Residence Nil Rate Band - Avoiding a Common Trap!

16th October 2019 Wills, Trusts & Estate Planning

Further to the Article written by Alex Streeter on 12 September 2019 in relation to the Residence Nil Rate Band (“RNRB”), it is important that clients reconsider their Wills to ensure that they are drafted in such a way to ensure that the RNRB is available. It is common for clients to have utilised trust structures in their Wills to, amongst other things, protect against the payment of care home fees, but in certain circumstances these Wills will prevent the RNRB being available in full.

Scenario

A common scenario arises whereby clients have an asset base such that the RNRB is needed to avoid inheritance tax “IHT” (i.e. they have assets above £650,000 - twice the Nil Rate Band for a married couple), but nevertheless the clients want to try to introduce some form of care home fee planning, or a life interest trust on the first death to protect against the second marriage of the survivor. Such structures are entirely appropriate and remain sound advice notwithstanding the imposition of the RNRB.

Take, for example, the situation where the clients have assets as follows:

Property: £350,000

Cash/other investments: £650,000

Total: £1m.

The clients want the survivor of them to benefit on the first death, but to protect against care home fees and to ensure that the 50% of the estate of the first to die is ring fenced from a second marriage of the surviving spouse. Hence the instructions given to their solicitor were (or are) to sever the joint tenancy of the family home and prepare flexible life interest trusts. On the second death of the couple, there will be a discretionary trust for the benefit of the children – who are currently minors.

IHT - a problem?

With basic wills, pursuant to which the estate passes to the spouse outright, with a gift over to children on the second death, the clients would have two Nil Rate Bands and two RNRBs, hence a total of £1m relief (by 06/04/2020). Hence there is no IHT liability.

However, with Wills drafted as the clients have requested, the IHT position is as follows (assuming an even split of the assets between the clients):

On the first death: £500,000 passes onto a life interest trust (no IHT is payable due to the spouse exemption).

On the second death, the survivor owns £500,000 outright (including a £175,000 property interest). The life interest trust owns £500,000 (including a £175,000 property interest). However, only £175,000 RNRB is available – assuming the 50% of the property in the survivor’s estate is distributed to a direct descendant within two years of the death of the survivor (such that section 144 of the Inheritance Tax Act 1984 applies). Section 144 operates such that, where property is settled by Will, and is distributed to a beneficiary within two years of death, there is no relevant property charge and the Will is deemed to have effect as if it had directed the property as distributed (i.e. there is a “reading back” to the date of death). Note that this section only applies provided the distribution from the Will trust applies prior to an immediate post death interest (i.e. a life interest created by Will post 22/03/2006) arising in the settled property.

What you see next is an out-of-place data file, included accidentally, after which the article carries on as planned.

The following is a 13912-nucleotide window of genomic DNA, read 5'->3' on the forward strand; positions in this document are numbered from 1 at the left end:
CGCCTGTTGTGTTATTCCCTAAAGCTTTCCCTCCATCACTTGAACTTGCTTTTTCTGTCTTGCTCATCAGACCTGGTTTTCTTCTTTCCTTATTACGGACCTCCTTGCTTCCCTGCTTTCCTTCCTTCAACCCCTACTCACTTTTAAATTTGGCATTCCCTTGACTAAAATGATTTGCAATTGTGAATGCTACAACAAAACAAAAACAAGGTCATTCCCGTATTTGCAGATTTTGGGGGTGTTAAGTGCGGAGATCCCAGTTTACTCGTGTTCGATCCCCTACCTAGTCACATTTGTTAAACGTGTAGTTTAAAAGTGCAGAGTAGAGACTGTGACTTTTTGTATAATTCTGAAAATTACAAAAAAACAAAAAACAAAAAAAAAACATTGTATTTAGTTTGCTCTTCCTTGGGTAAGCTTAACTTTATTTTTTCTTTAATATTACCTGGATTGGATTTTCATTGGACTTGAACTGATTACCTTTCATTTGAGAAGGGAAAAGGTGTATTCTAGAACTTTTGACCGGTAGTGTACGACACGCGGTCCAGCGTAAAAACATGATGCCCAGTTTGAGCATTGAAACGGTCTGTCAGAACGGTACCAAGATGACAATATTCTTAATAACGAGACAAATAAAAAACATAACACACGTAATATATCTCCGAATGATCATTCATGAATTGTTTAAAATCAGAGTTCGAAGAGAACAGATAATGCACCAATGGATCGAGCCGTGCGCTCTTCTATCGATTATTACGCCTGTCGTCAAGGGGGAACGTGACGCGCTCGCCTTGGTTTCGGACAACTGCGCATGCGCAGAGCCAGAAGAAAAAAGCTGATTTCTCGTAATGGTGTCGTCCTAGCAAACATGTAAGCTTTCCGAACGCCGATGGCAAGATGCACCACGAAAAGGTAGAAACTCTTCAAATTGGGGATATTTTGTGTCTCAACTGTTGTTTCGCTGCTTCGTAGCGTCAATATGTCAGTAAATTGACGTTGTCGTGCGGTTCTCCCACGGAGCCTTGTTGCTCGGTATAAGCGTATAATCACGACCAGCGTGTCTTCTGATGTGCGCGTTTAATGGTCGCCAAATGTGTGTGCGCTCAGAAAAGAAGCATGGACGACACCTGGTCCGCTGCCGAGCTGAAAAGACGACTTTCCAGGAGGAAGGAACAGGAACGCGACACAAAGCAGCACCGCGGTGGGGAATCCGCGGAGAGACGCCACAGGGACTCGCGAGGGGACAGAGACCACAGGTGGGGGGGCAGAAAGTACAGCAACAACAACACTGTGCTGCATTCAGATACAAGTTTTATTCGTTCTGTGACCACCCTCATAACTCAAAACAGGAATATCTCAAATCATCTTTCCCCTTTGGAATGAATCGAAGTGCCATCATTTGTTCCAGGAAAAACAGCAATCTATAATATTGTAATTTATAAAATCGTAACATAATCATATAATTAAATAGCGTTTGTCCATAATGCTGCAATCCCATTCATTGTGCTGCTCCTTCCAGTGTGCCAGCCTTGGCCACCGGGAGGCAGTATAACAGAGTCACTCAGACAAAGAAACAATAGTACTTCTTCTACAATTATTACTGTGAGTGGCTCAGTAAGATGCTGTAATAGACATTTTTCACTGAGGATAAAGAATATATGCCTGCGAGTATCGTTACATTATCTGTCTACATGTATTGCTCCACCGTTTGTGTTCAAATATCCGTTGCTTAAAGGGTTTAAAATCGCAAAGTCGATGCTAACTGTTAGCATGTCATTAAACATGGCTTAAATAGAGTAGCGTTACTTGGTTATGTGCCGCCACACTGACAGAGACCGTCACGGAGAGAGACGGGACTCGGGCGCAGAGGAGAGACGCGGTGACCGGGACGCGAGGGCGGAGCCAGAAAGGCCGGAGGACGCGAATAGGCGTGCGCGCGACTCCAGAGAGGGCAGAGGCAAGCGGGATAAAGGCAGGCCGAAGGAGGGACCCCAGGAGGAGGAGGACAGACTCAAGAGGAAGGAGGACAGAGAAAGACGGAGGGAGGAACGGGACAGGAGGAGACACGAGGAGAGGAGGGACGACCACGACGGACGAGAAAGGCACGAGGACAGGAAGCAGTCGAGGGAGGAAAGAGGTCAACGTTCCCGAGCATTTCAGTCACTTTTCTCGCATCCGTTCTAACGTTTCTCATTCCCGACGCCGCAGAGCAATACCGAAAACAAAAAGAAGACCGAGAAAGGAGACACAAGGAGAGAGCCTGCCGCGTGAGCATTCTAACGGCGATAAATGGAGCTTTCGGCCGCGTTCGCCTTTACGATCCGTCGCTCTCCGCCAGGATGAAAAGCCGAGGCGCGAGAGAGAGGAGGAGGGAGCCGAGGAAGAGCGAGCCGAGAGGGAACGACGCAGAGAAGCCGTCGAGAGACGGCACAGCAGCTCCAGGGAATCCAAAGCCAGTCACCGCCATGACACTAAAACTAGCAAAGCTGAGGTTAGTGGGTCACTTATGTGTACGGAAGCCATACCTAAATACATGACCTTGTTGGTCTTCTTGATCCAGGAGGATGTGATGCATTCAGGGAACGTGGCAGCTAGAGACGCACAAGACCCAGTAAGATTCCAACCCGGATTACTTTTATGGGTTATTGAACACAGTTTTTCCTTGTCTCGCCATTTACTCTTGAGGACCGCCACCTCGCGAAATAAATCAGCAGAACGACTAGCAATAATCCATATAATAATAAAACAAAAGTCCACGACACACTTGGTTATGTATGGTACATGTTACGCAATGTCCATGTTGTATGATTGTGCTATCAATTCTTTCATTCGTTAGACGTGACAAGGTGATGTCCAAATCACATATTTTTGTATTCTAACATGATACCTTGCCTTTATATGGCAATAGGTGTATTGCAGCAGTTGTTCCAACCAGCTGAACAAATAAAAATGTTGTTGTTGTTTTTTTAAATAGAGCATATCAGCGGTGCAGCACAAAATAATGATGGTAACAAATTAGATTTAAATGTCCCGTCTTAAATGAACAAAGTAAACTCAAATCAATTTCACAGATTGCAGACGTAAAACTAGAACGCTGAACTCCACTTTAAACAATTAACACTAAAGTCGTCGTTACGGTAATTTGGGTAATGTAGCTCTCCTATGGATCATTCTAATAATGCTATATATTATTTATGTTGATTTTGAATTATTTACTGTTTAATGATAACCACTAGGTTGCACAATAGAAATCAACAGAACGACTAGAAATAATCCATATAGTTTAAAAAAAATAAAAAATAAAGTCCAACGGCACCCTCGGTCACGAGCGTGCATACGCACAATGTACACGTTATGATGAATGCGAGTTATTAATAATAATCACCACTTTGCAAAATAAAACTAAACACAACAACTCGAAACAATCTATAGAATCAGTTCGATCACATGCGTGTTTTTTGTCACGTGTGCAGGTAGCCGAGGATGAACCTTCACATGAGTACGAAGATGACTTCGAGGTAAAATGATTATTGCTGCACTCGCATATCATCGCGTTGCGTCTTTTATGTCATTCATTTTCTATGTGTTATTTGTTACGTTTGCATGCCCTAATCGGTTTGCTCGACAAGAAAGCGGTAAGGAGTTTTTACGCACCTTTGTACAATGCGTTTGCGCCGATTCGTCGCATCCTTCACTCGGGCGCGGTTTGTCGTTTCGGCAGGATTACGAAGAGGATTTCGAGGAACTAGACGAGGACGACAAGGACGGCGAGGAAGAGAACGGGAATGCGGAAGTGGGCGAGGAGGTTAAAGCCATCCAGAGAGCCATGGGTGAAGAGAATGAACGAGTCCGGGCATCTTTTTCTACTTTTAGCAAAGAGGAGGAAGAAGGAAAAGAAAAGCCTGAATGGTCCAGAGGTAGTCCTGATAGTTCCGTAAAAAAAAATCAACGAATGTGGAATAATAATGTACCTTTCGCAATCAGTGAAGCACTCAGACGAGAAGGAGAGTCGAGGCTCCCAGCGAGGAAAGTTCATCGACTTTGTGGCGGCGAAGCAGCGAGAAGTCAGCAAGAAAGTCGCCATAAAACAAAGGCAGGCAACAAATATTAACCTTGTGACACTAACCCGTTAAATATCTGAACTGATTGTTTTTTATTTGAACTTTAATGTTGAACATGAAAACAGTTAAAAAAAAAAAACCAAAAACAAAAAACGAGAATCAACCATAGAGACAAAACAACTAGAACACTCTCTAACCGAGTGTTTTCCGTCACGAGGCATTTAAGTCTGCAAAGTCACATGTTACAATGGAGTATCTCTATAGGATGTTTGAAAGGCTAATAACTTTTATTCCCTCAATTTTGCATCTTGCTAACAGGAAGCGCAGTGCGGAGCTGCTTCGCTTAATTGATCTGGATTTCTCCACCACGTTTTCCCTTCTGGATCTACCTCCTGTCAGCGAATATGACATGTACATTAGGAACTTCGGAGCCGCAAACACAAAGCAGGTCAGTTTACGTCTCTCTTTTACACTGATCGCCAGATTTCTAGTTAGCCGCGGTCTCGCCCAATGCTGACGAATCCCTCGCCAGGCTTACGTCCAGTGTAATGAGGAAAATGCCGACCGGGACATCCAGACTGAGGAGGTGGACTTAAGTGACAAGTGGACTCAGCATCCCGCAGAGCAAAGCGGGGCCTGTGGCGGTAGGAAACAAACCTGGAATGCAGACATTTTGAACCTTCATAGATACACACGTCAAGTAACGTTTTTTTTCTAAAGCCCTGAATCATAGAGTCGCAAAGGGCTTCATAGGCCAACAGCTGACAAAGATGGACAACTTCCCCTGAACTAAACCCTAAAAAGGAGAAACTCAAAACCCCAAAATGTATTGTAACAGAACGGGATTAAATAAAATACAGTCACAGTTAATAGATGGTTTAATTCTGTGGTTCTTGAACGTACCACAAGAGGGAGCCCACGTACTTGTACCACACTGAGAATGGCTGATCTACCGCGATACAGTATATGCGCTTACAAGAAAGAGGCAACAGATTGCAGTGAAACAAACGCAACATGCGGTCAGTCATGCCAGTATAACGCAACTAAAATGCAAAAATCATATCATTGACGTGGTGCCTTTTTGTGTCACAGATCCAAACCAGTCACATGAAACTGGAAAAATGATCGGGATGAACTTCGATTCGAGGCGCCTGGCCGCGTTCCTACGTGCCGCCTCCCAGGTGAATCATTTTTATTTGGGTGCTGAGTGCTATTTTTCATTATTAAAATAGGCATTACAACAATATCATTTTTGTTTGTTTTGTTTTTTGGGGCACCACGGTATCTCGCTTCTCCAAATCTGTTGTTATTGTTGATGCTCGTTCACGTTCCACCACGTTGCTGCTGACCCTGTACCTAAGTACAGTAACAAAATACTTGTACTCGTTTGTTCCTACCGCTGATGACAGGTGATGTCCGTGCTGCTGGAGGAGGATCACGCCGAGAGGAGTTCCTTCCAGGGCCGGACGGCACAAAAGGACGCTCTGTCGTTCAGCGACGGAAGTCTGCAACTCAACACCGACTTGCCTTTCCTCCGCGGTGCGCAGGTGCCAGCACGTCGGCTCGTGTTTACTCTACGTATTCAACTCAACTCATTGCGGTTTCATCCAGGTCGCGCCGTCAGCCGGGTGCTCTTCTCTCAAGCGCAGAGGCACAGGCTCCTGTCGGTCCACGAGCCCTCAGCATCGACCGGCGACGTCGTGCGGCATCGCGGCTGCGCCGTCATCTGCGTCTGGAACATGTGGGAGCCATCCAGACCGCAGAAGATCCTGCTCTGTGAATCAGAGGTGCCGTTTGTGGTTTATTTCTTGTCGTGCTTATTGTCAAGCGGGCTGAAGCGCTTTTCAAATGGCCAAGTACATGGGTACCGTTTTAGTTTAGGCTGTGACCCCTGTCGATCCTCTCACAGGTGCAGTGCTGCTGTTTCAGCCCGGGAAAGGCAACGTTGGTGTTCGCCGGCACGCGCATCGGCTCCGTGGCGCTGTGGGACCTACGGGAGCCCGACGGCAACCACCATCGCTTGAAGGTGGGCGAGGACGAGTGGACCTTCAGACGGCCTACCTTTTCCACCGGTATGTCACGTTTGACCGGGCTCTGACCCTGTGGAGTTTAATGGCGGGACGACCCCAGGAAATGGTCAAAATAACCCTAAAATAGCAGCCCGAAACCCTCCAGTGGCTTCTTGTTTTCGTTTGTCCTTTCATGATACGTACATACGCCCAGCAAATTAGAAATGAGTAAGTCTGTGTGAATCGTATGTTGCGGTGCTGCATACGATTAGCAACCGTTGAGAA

The 50% of the property in the life interest trust does not pass to a direct descendant - it passes to a discretionary trust, and section 144 does not apply (as an IPDI has arisen in the property). Hence the RNRB is not available on the 50% of the property owned by the first of the clients to die.

Accordingly, the tax position is:
£1m taxable estate

(£650,000 NRB x2)

(£175,000 RNRB)

Taxable estate: £175,000 x 40% = £70,000 IHT.

Solutions?

It is possible for the Letter of Wishes of the first to die to state that, after the first death, further IHT advice should be taken which might involve distributing the property interest from the interest in possession trust to the spouse such that two RNRBs will then be available on the second death.

However, this will not be possible in circumstances where the clients die close to one another: either in an accident or swiftly after one another for another reason. Take for example the situation where the clients are in a car accident: one dies at the scene, and the other dies shortly after in the ambulance/at hospital. In those circumstances, part of the RNRB is lost and the IHT falls due.

Hence, a safer solution would be to include a survivorship provision in the Wills: (i.e. the survivor must survive for at least, say, 28 days for the life interest for the survivor to come into effect. This leaves a window of opportunity for the residence to be distributed out of trust to save the RNRB.

Commorientes

There is a further consideration here: the obscure rule of commorientes (which was relevant in the recent case of John and Marjorie Scarle.

Whilst often disregarded, the RNRB trap is one of the situations where commorientes should be considered: the survivorship provision in the Wills should be dis-applied where the clients die together (i.e. where it cannot be determined who survived the other). This may achieve (via commorientes) an even more favourable IHT result than the Will draftsman had intended.

We would encourage all clients to take this opportunity to revisit their Wills, particularly where the combined value of their taxable estates is above £325,000 per individual (£650,000 for a couple), such that the RNRB may be utilised. Do please contact us if you would like to arrange an initial free consultation.

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Joe Cobb is a Partner located in Manchesterin our Wills, Trusts and Estate Planning department

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